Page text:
Updated 30 March 2022
Stark warnings have been issued from lenders and mortgage experts that the property market could soon get much tougher and loans more expensive. But there are still ways for the more shrewd homebuyer to fulfil their ambitions. Article by Nick Green.
Getting on the property ladder has never been easy for first-time buyers. However, soon it might feel as if it used to be. Growing economic uncertainty relating to both COVID-19 and Brexit is prompting lenders to tighten their purse strings, with first-time buyers largely bearing the brunt.
New research from comparison site Moneyfacts shows that average mortgage rates have started to creep higher. There has been an average increase of 0.09% on two and five year fixed rates since the start of July, bringing them up to 2.08% and 2.34%. Though this doesn’t look like much, it’s noteworthy because the Bank of England base rate remains at the record low of 0.1%. The increase is a reminder that lenders are both able and willing to raise their own rates independently in order to project their business.
This isn’t the only early warning sign. Another ominous development is the trend for lenders to shun the Bank of Mum and Dad. First was Nationwide, which set a new condition that first-time buyers must save at least 75% of their mortgage deposit themselves, with only a quarter at most coming from parental donations – regardless of their ability to afford the repayments.
This apparently draconian measure was followed closely by Lloyds withdrawing their ‘Lend a Hand’ mortgage for new applicants. A form of guarantor or family offset mortgage, this loan allows parents to put down a 10% deposit on a temporary basis (three years) and get their money back at the end – with 2.94% interest to boot. This enabled buyers effectively get a 100% mortgage, deposit-free. The assumption was that house price increases over that time would make this ‘everybody wins’ arrangement possible. The axing of the Lend a Hand mortgage is a sign that Lloyds no longer expects house prices to increase sufficiently to justify this offer.
Thirdly, Moneyfacts reports a sharp drop in the number of high LTV mortgage deals available. This time last year there were 758 mortgage deals available with only a 10% deposit. Now there are just 46, and the number may shrink further. Withdrawal of low-deposit / high LTV mortgages is a further indication that lenders are no longer confident of house price increases, and may even be fearing a price drop.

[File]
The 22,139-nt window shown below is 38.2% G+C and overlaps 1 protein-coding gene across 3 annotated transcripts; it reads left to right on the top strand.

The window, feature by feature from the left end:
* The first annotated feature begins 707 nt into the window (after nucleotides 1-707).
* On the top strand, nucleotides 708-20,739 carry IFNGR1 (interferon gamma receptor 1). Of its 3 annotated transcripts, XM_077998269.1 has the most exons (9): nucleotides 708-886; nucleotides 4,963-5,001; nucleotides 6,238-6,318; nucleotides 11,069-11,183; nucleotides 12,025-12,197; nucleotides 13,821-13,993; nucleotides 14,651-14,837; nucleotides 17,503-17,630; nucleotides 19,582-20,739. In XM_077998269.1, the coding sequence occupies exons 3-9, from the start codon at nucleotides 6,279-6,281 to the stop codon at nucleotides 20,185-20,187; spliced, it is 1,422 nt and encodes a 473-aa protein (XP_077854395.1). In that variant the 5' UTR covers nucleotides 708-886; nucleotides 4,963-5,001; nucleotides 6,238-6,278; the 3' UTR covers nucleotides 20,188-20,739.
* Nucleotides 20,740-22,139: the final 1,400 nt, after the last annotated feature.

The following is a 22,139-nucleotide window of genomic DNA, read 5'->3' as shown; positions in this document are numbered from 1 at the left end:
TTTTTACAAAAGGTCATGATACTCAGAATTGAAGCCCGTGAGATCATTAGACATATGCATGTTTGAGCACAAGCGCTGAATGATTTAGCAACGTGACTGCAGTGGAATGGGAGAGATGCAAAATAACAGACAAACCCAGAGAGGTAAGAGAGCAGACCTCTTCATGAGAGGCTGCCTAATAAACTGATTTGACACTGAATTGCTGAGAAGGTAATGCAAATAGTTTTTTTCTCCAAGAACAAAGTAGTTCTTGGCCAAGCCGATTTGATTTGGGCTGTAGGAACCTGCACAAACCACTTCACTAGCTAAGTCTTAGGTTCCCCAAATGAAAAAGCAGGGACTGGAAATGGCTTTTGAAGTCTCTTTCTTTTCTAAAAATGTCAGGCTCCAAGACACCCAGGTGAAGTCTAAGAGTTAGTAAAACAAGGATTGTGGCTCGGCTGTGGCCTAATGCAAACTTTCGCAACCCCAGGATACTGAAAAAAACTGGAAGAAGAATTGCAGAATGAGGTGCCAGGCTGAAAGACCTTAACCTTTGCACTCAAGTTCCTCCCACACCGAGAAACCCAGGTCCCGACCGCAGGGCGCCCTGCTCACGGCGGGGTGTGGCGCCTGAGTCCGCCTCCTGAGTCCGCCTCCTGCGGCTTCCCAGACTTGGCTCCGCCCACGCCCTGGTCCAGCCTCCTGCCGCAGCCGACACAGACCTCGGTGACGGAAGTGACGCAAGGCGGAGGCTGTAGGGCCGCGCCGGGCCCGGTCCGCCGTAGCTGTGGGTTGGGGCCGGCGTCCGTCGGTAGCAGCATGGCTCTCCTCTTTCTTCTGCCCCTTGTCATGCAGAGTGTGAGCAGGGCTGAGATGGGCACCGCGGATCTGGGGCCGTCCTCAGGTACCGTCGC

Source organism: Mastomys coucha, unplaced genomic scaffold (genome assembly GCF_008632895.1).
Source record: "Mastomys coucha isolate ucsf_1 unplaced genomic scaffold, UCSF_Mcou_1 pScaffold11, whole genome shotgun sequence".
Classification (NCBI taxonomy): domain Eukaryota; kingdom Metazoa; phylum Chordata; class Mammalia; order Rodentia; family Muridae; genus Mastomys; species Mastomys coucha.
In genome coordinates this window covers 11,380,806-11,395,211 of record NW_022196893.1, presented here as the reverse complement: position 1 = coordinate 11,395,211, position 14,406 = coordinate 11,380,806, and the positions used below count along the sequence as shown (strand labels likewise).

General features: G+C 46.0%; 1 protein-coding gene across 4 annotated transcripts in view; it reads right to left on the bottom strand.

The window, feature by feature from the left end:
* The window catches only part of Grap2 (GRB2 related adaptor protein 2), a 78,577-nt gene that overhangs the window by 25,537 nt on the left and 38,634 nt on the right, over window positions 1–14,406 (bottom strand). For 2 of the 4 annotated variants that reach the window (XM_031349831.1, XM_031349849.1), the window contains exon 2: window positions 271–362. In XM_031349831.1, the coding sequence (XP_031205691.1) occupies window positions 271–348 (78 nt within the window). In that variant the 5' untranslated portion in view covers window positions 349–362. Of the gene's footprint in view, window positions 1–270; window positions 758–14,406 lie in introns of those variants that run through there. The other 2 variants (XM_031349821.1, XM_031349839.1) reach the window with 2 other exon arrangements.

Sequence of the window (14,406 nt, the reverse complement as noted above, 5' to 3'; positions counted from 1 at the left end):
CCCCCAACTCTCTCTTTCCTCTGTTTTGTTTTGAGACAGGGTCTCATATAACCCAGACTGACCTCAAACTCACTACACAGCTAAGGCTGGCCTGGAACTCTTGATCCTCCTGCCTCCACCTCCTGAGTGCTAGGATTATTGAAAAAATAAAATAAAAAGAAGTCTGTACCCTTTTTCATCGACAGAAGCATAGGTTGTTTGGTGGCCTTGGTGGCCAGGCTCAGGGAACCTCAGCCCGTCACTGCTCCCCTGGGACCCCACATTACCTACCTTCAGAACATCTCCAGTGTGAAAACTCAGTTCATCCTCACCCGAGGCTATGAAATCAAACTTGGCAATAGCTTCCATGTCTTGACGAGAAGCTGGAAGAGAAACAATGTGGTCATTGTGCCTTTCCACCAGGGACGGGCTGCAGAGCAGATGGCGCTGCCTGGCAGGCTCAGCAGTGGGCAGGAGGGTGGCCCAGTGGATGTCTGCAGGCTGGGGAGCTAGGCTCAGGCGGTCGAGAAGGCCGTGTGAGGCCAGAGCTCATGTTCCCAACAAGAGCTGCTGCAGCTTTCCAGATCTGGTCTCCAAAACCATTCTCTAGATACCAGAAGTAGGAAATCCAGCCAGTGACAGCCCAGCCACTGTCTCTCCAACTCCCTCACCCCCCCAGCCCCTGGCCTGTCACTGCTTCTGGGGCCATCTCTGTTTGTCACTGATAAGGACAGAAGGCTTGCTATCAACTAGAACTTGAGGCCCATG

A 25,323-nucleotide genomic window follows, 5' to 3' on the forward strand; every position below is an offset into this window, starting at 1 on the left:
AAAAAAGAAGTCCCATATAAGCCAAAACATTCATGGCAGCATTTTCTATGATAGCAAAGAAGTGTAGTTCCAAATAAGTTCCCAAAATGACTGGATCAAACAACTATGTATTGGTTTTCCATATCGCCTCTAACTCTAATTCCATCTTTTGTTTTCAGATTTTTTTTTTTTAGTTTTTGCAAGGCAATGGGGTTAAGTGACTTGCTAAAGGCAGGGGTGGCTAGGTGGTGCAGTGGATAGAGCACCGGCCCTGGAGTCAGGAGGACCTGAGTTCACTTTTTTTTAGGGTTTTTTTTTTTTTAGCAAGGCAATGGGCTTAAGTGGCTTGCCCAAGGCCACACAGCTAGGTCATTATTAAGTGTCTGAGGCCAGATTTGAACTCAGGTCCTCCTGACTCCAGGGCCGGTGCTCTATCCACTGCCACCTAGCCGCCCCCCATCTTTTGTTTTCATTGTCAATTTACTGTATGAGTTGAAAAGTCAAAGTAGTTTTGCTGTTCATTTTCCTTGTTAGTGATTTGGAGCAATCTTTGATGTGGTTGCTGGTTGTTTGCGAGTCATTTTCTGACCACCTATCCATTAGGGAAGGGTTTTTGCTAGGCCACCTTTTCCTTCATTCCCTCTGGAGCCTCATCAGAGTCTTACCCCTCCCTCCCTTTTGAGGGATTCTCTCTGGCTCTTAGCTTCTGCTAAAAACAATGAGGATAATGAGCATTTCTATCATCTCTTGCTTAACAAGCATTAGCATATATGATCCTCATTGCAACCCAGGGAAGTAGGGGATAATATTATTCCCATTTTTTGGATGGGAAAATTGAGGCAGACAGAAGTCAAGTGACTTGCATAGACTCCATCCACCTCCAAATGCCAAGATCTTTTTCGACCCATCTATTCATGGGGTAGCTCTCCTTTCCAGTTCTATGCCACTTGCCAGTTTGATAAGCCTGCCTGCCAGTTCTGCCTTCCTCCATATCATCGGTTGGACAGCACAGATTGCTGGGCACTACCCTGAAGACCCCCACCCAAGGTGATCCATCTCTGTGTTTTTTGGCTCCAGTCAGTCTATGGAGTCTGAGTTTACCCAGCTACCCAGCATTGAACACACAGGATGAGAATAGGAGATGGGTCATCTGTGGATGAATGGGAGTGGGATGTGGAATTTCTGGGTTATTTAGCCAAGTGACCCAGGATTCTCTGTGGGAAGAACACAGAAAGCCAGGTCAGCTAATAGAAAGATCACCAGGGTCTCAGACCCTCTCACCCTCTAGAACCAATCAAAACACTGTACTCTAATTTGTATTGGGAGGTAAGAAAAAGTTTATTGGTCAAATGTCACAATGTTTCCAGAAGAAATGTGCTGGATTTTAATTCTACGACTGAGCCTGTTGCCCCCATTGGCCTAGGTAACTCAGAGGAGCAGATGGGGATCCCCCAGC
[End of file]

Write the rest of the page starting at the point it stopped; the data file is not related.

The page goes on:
There is a danger that by making the market increasingly inaccessible to first-time buyers, the prediction of house price drops may become self-fulfilling. At a stroke, three major stepping stones for new buyers – deposits gifted from parents, family guaranteed mortgages, and 90% mortgages – have become much harder to come by. This is very likely to restrict the flow of new buyers coming onto the market, which may force prices lower, which in turn will make lenders more jittery and prompt them to tighten their lending criteria even further, in a downward spiral.
It’s too early yet to see if this effect is taking place, because the property market is still surfing on the mini-boom resulting from the lifting of lockdown. The Chancellor’s stamp duty holiday is also expected to deliver a boost, although early reports of its effects are mixed. Online mortgage broker Trussle has reported no sudden spike in enquiries from homebuyers, which is rather at odds with anecdotal reports that the stamp duty cut has led to bidding wars. It also found no significant increases in offer sizes or in the price of properties being searched for. This suggests that buyers hope to pocket any savings from the stamp duty holiday, rather than use them to buy more expensive homes. This is another sign of growing caution in the market.